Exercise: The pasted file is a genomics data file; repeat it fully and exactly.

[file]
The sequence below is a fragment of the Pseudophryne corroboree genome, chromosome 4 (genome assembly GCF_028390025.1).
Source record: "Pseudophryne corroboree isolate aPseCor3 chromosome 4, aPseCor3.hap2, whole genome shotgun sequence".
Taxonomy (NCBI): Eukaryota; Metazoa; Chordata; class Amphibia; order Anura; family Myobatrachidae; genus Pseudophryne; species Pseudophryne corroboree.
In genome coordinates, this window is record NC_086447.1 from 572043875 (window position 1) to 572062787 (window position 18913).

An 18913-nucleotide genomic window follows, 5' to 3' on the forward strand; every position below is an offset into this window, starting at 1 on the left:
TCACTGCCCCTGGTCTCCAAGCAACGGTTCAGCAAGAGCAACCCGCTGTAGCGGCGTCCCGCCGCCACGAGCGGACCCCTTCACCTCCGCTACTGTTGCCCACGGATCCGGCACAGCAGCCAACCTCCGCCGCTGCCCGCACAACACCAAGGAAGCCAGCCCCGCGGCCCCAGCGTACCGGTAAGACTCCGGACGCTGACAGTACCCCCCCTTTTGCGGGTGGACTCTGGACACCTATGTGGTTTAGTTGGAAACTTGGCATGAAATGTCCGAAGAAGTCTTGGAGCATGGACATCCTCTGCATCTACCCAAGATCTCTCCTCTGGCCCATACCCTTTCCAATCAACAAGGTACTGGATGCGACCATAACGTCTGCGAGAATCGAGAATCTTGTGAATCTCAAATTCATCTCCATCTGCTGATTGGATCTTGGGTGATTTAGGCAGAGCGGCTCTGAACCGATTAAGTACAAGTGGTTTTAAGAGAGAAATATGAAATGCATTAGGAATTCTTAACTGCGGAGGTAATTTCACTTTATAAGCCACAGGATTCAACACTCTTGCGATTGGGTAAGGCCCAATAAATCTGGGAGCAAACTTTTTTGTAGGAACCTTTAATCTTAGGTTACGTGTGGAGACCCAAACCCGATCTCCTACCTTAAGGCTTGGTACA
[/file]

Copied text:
The sequence below is a fragment of the Pseudophryne corroboree genome, chromosome 4 (genome assembly GCF_028390025.1).
Source record: "Pseudophryne corroboree isolate aPseCor3 chromosome 4, aPseCor3.hap2, whole genome shotgun sequence".
Taxonomy (NCBI): Eukaryota; Metazoa; Chordata; class Amphibia; order Anura; family Myobatrachidae; genus Pseudophryne; species Pseudophryne corroboree.
In genome coordinates, this window is record NC_086447.1 from 572043875 (window position 1) to 572062787 (window position 18913).

An 18913-nucleotide genomic window follows, 5' to 3' on the forward strand; every position below is an offset into this window, starting at 1 on the left:
TCACTGCCCCTGGTCTCCAAGCAACGGTTCAGCAAGAGCAACCCGCTGTAGCGGCGTCCCGCCGCCACGAGCGGACCCCTTCACCTCCGCTACTGTTGCCCACGGATCCGGCACAGCAGCCAACCTCCGCCGCTGCCCGCACAACACCAAGGAAGCCAGCCCCGCGGCCCCAGCGTACCGGTAAGACTCCGGACGCTGACAGTACCCCCCCTTTTGCGGGTGGACTCTGGACACCTATGTGGTTTAGTTGGAAACTTGGCATGAAATGTCCGAAGAAGTCTTGGAGCATGGACATCCTCTGCATCTACCCAAGATCTCTCCTCTGGCCCATACCCTTTCCAATCAACAAGGTACTGGATGCGACCATAACGTCTGCGAGAATCGAGAATCTTGTGAATCTCAAATTCATCTCCATCTGCTGATTGGATCTTGGGTGATTTAGGCAGAGCGGCTCTGAACCGATTAAGTACAAGTGGTTTTAAGAGAGAAATATGAAATGCATTAGGAATTCTTAACTGCGGAGGTAATTTCACTTTATAAGCCACAGGATTCAACACTCTTGCGATTGGGTAAGGCCCAATAAATCTGGGAGCAAACTTTTTTGTAGGAACCTTTAATCTTAGGTTACGTGTGGAGACCCAAACCCGATCTCCTACCTTAAGGCTTGGTACA